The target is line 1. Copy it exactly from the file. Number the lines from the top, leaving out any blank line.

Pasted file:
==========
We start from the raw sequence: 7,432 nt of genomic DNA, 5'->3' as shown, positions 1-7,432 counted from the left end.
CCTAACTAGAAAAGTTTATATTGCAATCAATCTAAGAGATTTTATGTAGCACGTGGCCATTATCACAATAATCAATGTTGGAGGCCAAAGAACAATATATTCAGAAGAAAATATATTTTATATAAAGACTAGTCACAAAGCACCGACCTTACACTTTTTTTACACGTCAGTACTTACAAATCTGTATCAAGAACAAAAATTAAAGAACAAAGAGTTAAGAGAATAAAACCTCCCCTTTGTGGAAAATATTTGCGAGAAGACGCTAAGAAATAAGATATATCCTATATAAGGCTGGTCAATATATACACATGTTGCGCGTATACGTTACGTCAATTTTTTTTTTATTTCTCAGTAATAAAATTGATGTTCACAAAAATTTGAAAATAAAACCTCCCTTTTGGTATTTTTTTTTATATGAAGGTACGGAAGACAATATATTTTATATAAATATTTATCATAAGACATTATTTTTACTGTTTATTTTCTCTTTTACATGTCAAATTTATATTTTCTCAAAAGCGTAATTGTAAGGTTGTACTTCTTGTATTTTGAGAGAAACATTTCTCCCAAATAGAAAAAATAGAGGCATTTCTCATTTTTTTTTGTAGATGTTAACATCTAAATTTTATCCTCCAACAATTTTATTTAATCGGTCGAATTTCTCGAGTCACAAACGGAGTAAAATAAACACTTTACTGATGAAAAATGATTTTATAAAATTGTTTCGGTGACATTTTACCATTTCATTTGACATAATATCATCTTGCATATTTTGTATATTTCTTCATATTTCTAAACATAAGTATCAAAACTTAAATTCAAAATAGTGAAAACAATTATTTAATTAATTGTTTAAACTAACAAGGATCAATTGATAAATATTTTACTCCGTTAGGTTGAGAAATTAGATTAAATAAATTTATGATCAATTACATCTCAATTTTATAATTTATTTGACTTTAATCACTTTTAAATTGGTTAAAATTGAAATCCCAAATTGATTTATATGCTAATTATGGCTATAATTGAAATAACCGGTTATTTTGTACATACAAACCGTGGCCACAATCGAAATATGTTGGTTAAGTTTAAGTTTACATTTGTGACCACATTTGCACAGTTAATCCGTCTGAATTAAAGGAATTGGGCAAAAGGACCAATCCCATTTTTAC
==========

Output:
We start from the raw sequence: 7,432 nt of genomic DNA, 5'->3' as shown, positions 1-7,432 counted from the left end.